Also, why not expand the use of CCTV cameras? Or at least expand their use in recent hot-spots of violence (Shaw, Park View, Petworth, Congress Heights, etc.)? The tech and prices are at a point where you can blanket these areas in high-res recordings and effectively manage them remotely. Maybe even with off-the-shelf hardware. I realize civil libertarians would be up in arms, but really the amount of data collected would mean that no one should be sifting through the recordings unless there is a violent crime or another specific reason to. MPD or whichever agency manages it could institute a policy preventing their use without a complaint, police report, and/or warrant. Learn best practices from how London handles its CCTV system. Just a thought.

    • Violent crimes on public transit, parks, and rec centers are much more disruptive to a sense of public safety and puts more people in danger.

    • Stopping violence that is between people who are involved in gangs and/or selling drugs, in locations that don’t present a danger to other people, is a lower priority than other types of violence. Public transit, parks, and rec centers are a proxy for that.

    • At the June or July Fourth District meeting Chief Lanier talked a bit about cameras and I think it may answer your question. There were a few things. One mounted stationary cameras are movable but requires resources and data to move. Mounted movable cameras are good to decrease crime in that area, but MPD finds it moves just a block or two away out of sight. Lastly street light mounted cameras give a great overhead view but often are too high and at a poor angle to get details like capturing a face. She also announced, at least it was news to me, that they have a network of home and business cameras at street level that they have owners permission to use if a crime took place nearby. I believe part of their grant program to provide more of these would be to add to this meshed network and potentially fill in gaps in higher crime areas.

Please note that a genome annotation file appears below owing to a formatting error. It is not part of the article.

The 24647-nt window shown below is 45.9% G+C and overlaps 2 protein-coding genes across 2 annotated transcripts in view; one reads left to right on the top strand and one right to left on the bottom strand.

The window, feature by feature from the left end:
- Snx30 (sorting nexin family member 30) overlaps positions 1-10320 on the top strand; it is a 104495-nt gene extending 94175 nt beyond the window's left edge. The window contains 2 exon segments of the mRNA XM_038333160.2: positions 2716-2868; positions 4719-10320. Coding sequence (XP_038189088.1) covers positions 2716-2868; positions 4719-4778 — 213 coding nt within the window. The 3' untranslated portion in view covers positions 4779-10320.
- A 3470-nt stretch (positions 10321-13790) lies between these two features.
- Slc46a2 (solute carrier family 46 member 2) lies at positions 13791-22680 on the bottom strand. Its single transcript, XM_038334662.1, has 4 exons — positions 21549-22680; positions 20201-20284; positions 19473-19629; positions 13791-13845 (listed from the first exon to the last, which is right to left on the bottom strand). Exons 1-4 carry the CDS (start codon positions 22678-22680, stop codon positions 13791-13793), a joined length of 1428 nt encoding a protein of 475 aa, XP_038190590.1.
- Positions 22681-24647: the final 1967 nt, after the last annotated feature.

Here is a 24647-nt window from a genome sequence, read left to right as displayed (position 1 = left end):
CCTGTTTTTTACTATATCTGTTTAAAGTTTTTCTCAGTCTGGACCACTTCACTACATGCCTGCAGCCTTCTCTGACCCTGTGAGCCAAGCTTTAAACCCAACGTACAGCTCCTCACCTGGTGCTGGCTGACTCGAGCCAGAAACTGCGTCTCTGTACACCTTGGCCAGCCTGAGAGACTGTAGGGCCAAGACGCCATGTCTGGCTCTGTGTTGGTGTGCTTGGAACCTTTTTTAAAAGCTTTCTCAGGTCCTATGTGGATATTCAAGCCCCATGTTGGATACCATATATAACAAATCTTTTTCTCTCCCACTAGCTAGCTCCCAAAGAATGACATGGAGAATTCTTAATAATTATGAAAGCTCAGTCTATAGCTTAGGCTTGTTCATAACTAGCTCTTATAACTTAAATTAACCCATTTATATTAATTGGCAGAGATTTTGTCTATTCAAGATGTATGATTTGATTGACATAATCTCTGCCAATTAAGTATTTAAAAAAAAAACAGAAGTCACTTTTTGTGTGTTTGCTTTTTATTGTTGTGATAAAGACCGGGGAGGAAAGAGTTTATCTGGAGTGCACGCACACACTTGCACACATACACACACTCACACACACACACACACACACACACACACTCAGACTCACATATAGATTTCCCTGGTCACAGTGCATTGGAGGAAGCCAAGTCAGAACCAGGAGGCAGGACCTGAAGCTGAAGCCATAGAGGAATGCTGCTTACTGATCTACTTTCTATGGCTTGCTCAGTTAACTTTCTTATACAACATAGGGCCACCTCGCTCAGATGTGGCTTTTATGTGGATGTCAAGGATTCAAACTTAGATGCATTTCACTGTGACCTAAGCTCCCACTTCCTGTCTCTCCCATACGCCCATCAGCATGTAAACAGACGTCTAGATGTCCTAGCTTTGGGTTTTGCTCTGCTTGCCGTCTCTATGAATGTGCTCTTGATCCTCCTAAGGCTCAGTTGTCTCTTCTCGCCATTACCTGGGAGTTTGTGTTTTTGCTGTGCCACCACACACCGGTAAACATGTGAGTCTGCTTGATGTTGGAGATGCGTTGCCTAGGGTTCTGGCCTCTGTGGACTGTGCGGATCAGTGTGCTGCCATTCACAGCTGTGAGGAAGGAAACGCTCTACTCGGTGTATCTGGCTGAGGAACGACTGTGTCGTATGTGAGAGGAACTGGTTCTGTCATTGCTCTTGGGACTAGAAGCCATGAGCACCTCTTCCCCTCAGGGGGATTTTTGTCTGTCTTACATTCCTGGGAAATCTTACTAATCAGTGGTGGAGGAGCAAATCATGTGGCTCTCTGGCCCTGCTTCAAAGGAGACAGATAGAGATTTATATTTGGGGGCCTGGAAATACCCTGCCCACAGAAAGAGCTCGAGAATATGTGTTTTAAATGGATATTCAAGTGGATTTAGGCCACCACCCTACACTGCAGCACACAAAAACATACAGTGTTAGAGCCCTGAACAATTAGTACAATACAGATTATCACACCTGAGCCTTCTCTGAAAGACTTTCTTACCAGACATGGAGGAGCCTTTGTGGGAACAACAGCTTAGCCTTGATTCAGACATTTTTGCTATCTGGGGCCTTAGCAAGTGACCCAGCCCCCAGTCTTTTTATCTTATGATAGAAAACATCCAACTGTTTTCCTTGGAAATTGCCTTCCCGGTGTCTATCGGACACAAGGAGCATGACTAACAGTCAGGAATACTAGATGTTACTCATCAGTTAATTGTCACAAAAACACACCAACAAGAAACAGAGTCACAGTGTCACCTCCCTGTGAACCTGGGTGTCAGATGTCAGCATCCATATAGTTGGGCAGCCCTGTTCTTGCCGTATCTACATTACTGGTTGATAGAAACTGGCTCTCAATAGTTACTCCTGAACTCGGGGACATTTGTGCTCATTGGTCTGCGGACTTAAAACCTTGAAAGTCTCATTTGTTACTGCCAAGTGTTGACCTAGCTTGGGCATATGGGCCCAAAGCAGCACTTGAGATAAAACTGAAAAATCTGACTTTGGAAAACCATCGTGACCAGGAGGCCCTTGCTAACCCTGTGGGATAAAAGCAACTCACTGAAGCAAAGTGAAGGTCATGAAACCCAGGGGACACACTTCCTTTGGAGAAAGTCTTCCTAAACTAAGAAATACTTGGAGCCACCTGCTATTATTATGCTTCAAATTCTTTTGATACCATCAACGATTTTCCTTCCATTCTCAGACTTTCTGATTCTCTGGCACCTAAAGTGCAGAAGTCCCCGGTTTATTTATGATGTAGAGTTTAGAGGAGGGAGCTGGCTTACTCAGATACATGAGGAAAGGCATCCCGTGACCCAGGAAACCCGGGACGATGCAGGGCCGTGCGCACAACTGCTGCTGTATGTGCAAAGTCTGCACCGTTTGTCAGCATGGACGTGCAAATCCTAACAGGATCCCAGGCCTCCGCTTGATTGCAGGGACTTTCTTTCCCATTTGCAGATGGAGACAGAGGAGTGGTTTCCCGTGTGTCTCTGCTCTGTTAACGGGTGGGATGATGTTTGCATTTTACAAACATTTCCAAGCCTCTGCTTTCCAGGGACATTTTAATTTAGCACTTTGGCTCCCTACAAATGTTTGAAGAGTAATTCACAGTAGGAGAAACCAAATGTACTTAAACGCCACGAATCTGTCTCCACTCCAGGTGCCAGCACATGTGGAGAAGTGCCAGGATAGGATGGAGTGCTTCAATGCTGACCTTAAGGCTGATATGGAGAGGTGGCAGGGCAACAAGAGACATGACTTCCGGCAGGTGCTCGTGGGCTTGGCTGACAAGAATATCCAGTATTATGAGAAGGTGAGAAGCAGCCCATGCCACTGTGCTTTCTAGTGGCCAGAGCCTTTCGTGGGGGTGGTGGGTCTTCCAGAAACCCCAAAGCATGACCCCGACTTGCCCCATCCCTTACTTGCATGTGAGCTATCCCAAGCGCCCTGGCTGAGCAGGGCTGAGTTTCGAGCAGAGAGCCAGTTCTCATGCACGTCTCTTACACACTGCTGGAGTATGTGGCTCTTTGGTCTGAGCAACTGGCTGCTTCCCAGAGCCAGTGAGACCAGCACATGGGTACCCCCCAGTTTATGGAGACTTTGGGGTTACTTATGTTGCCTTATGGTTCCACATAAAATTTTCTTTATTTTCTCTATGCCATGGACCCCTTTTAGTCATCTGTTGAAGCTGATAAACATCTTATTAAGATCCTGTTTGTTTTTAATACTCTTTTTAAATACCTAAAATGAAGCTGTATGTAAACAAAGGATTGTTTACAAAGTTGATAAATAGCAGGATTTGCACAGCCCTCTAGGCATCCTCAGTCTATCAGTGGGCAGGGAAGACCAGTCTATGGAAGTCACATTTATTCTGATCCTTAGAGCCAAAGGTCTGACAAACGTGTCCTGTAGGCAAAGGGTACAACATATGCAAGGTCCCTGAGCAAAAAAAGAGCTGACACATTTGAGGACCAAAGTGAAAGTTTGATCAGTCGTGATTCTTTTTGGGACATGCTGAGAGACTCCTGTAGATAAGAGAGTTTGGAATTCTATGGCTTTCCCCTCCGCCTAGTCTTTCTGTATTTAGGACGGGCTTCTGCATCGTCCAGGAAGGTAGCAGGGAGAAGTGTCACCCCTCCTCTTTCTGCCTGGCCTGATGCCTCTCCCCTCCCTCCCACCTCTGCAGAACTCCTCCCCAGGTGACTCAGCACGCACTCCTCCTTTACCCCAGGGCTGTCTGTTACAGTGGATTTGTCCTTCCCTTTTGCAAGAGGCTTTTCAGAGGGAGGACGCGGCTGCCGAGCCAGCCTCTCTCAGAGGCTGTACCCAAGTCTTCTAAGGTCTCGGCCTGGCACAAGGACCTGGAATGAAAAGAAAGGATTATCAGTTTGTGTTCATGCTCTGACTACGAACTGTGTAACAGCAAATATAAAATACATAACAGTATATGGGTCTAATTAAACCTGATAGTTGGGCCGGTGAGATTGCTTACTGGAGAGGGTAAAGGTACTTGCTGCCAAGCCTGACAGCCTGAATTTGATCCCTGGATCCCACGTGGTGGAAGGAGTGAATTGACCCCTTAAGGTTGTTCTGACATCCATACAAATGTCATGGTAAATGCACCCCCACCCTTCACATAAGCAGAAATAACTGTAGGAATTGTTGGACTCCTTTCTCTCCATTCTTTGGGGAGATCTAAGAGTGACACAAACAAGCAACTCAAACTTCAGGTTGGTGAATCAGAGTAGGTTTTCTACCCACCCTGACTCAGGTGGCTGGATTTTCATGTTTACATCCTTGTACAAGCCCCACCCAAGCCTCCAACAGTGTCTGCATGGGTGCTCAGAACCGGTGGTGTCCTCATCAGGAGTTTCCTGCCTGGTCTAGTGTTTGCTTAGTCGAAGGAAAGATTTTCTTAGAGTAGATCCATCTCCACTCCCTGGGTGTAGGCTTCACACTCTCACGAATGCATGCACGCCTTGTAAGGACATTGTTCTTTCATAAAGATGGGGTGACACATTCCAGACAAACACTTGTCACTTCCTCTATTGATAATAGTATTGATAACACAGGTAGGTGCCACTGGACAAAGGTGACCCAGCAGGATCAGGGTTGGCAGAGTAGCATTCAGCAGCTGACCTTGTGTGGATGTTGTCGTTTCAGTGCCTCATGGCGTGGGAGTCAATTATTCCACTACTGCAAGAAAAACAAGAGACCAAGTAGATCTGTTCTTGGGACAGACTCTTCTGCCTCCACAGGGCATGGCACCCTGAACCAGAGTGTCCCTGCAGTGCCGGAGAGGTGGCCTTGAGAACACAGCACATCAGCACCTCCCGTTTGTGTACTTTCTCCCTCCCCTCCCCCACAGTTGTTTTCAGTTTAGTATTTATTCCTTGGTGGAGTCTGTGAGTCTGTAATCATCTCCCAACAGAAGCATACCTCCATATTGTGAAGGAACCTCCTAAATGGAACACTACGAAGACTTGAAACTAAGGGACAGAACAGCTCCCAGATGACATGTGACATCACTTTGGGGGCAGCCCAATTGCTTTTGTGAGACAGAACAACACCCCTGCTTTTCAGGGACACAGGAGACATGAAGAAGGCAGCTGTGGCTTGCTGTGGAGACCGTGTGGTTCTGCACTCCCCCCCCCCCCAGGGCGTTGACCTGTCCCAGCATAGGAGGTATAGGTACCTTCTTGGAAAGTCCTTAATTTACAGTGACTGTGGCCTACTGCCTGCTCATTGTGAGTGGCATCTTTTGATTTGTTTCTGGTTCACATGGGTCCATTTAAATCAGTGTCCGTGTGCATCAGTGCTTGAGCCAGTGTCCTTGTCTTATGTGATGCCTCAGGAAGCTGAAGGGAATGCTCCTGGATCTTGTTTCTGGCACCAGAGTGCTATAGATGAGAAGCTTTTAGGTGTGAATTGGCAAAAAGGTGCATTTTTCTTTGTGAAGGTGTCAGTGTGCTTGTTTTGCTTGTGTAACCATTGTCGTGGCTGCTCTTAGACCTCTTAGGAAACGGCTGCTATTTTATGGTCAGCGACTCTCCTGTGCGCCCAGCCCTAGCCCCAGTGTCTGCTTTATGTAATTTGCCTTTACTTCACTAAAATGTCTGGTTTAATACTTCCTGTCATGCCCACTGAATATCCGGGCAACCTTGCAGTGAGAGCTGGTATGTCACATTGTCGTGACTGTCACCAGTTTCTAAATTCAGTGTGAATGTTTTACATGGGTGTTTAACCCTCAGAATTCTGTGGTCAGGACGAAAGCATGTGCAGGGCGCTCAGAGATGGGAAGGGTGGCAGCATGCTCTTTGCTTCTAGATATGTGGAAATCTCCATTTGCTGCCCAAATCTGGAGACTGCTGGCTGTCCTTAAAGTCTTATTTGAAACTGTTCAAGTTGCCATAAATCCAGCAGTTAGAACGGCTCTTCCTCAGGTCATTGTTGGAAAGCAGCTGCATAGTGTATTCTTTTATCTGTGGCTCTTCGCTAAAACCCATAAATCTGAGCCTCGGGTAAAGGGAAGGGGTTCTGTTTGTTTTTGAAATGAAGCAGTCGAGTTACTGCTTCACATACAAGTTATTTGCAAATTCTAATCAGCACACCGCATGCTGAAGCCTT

• andy

    What the plan suggests is that most of the homicides and violent crimes are committed by prior offenders, either reoffending convicts or those under pretrial supervision having committed but not been convicted of involvement in crime. Also, gun involvement is paramount.

    If that is true, give us breakouts. How many 2015 murders were committed by past violent offenders, how many were committed by men/women under pretrial supervision, and other relevant categories.

    And also highlight how many were with guns.

    I want to know how much of this plan gets at how much of the problem.

    • jim_ed

      Lanier addressed this at length two days ago. From her email:
      – At least 22 of our homicide arrestees were under supervision pending trial or on probation or parole at the time of the crime. This is a substantial increase from the 15 under supervision we had all of 2014.